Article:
x Abu Dhabi, UAE Friday 21 July 2017

Dubai's Simon Pierre Feindouno is stepping out of his brother's shadow

The Guinea midfielder has created his own identity at the UAE Pro League club, writes Ahmed Rizvi.

Simon Pierre Feindouno, left, says he has found inner peace through Islam since moving to the Emirates. 'When I came to the UAE, maybe God sent me here to become a Muslim,' said the Guinean. Jake Badger for The National
Simon Pierre Feindouno, left, says he has found inner peace through Islam since moving to the Emirates. 'When I came to the UAE, maybe God sent me here to become a Muslim,' said the Guinean. Jake Badger for The National

"Do you like my game, the way I play," asked Simon Pierre Feindouno as he walked towards his car, a modest make unlike the flashy models his teammates had just driven away in.

A mere confirmation was not enough for the Guinea midfielder. "Are you sure? What about the people in your office?" He asked the question three times before walking away satisfied.

Recognition is very important for the 27 year old and that had become obvious during the conversation we had under a dark, cloudy sky in the parking area of the Dubai club in Al Awir on Sunday night.

Feindouno was the last Dubai player to leave the building after the 1-1 draw with his former club, Kalba, and the playmaker was far from happy with the result.

Feindouno does not seem the sulking type, but he was probably sitting in the dressing room, reflecting on a game that Dubai should have won comfortably. He must have been rating his own performance as well, for he has come to the UAE to create his own identity, away from the shadows of elder brother Pascal.

Born in the Guinea capital of Conakry, Simon moved to France in 1998 when he was 12. Pascal had signed for Bordeaux that season and he managed to get Simon enrolled at the Nice academy. Five years later, Simon was given a three-year contract by Lens.

The then 17 year old had impressed in several French youth tournaments and a number of sides were interested in the talented teenager, but Lens got him first. He played for their second team for four seasons until he moved on loan to FC Istres in January, 2007. A year later, he signed a permanent deal with Istres, where he won the Division Three title in 2009.

Feindouno was doing well for himself, but he was always the younger brother of Pascal, the attacking midfielder who has played for some of France's biggest clubs such as Bordeaux and Saint-Etienne.

"I want everybody to know me and not through my brother, because my brother is a big player," he said, although he has a great admiration for Pascal. "I'm lucky to have him as a brother and he is my idol. I learnt a lot from him and I thank him for everything he has done for me.

"But [in France] I was disappointed with the lack of recognition of my talent. I lived in the shadows of my brother, which was difficult for me. I think they expected me to do better than my brother. So I decided to try my luck in another country."

Pascal went on to play in Qatar and through conversations with him, Feindouno got a good impression of life in the Arabian Gulf. So when Kalba came asking for him in 2010, he said yes.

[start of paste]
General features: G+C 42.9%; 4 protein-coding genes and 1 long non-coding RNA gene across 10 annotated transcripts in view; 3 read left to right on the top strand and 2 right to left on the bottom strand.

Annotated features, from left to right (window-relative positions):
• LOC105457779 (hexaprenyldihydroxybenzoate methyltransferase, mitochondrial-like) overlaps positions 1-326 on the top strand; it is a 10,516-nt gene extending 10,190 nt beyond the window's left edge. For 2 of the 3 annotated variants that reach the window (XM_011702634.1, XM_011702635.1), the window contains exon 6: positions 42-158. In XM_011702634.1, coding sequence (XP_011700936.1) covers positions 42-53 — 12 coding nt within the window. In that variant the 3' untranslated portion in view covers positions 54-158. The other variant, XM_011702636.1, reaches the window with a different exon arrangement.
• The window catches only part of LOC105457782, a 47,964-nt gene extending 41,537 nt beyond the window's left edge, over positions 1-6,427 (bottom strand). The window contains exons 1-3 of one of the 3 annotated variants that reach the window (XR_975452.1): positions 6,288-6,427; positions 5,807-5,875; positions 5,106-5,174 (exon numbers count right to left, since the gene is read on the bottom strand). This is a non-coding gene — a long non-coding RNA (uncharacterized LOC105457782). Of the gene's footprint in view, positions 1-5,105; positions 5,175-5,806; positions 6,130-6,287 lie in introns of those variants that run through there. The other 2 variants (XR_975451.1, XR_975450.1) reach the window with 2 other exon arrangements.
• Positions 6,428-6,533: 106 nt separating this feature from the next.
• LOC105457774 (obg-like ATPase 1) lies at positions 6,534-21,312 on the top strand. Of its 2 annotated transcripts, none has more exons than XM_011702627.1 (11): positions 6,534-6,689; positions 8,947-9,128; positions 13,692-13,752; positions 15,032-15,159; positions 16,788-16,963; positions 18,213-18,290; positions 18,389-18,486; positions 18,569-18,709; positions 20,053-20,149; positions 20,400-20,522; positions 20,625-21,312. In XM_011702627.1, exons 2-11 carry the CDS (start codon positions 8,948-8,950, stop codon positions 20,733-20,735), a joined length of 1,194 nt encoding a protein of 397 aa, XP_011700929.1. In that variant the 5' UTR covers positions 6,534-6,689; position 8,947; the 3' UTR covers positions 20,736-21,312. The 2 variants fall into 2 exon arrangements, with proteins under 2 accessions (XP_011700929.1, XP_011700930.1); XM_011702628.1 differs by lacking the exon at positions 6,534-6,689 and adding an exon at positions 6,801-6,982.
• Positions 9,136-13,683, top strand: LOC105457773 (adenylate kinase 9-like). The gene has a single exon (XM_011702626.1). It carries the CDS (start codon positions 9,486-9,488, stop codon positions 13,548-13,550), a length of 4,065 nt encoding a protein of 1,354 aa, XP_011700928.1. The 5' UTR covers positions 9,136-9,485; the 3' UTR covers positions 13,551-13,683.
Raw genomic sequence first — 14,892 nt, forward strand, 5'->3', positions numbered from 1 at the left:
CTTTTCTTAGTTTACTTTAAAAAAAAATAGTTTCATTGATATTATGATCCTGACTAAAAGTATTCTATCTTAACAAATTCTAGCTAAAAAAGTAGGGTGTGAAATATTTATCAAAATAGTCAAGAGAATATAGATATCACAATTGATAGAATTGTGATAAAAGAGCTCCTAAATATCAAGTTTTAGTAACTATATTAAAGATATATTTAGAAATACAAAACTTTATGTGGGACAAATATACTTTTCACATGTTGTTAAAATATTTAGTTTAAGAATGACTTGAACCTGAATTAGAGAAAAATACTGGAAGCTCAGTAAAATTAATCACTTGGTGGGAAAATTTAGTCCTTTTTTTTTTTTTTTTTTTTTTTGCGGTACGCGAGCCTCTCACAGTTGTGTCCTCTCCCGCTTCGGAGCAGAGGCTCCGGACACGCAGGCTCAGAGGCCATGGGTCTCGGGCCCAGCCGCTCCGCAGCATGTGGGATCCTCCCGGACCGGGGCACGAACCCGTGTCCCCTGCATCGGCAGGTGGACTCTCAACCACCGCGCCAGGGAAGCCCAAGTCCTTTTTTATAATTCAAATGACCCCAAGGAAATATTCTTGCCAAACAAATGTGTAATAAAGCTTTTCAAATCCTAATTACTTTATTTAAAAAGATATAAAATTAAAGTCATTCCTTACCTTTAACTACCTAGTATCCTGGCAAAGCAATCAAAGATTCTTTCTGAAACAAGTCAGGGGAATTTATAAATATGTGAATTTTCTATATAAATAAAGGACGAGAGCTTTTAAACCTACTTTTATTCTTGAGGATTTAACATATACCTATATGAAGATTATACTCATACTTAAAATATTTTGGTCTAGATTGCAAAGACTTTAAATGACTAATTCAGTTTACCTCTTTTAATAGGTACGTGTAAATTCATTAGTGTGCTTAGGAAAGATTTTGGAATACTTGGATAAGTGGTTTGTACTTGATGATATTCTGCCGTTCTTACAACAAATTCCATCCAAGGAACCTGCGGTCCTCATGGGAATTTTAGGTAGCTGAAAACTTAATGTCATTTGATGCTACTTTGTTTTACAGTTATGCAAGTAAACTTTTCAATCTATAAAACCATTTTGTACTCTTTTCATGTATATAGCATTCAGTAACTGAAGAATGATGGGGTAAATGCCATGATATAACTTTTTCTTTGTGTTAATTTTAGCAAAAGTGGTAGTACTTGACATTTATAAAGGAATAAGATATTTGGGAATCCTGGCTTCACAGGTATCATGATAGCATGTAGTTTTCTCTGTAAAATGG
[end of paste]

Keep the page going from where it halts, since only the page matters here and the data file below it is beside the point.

A year later, he signed for Dubai and his performances convinced the club's management to extend his contract by another season. He was their only foreign player to be retained for this season.

"I am very happy to come to Emirates and play for Dubai club and I hope I can keep giving a better impression to everyone," Feindouno said.

The first few months in the UAE were not easy for him, though.

"I stayed for three months without my family, without my kids and it was a very difficult time," he said.

The move also cost him a place in the Guinea national team. He was part of their Olympic team, but since coming here he has been ignored.

"Before I came to the UAE, I played for the national team," he said. "I think they have a different impression of not just the UAE but Gulf football. They think if a player comes from France to the Emirates, he is not good. They think you come here only to take money."

Feindouno says that impression is misplaced and he believes the UAE league and the national team are getting stronger by the day.

"The league is getting tougher and tougher here because there are so many big players, professionals, and the local players have also improved," he said. "So this year, it is a very difficult league and I hope for next year, it will become even more difficult.

"I hope we will improve our level and the UAE team will win the Gulf Cup, Asian Cup, everything."

Feindouno is certainly enjoying being a part of this league and that is the reason he turned down "two offers from France and other countries as well" after his season with Kalba and opted for Dubai. Life in the UAE was also one of the reasons.

"I think life here is like, not exactly a vacation, but very quiet, relaxed," he said. "In France, it's always busy, busy. You don't have time for yourself or your family because you need to work, work all the time.

"Here, you have time … I have time for my family because we have only one training. So in the morning I have time for my kids. So Emirates, I like it."

Feindouno has also found inner peace here in the UAE - through Islam.

"The best thing to happen to me in the UAE is that I became a Muslim here," he said. "I cannot explain why I became I Muslim. It is something from God. When I came to the UAE, maybe God sent me here to become a Muslim. I feel very happy and the same my family also.

"And because I am feeling so good, I enjoy when I play."

arizvi@thenational.ae

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